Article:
Risks Become Reality
By mid-2007, cracks had begun to show in financial markets' foundations, causing investors and bank customers to become skittish. The extent of the problem became clear as both groups lost confidence in Northern Rock, a U.K. bank that was particularly dependent on wholesale funding and was known for its loose mortgage lending standards. At the time, the U.K. government offered only very limited deposit insurance, and as the possibility of failure became increasingly apparent, depositors lined up around the block to withdraw their deposits and wholesale funding dried up. The U.K. government was forced to prop up the failing bank and by early 2008 to nationalize it entirely.

By mid-2008, financial markets had begun to understand the extent to which credit standards had slipped and risks had increased during the preceding years. Unsure about how large losses might eventually turn out to be or where they would lay, financial market participants became increasing reluctant to lend to each other, even in the usually very liquid overnight interbank markets. This reluctance to lend, combined with global fears about falling property prices, sparked a downward asset-price spiral that forced bank after bank to take large write-downs on many of their assets. Without a doubt, many of these assets represented credits that never would have been extended except for the blind optimism caused by easy money and an asset-price bubble. But other assets represented the debts of individuals and companies that were reasonably able to repay their obligations under ordinary circumstances but whose businesses and ability to pay were hobbled by the sudden withdrawal of available credit.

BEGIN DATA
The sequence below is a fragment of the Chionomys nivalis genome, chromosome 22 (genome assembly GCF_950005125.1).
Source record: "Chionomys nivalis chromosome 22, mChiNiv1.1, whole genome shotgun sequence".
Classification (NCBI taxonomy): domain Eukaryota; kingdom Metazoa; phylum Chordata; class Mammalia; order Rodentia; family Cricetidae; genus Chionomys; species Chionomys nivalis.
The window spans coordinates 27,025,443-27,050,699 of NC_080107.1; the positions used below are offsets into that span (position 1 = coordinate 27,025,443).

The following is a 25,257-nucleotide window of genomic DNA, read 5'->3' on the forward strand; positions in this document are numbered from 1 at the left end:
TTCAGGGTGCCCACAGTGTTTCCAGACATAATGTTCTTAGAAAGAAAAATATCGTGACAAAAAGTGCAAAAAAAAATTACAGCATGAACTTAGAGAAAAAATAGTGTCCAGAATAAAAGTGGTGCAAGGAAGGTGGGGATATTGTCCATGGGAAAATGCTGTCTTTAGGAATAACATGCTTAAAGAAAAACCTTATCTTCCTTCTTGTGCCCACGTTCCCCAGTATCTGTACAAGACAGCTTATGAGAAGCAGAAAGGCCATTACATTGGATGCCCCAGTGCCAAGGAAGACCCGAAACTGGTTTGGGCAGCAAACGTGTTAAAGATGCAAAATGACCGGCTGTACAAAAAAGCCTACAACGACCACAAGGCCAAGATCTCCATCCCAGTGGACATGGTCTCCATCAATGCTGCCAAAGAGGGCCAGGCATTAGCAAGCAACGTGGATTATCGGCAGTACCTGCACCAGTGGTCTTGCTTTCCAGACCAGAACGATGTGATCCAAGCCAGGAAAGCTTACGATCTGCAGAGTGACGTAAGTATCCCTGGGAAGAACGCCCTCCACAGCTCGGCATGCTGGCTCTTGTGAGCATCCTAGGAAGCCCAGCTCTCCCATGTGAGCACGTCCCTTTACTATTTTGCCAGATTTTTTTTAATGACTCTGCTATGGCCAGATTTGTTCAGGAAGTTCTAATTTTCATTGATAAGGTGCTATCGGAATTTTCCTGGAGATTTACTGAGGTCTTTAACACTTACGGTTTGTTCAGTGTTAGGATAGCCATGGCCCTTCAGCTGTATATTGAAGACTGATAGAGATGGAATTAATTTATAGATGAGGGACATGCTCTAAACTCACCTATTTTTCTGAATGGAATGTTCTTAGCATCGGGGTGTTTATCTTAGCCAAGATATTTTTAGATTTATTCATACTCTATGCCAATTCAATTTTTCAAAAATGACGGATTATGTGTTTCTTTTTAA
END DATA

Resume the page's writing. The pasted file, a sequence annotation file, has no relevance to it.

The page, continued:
Bank Bailouts Begin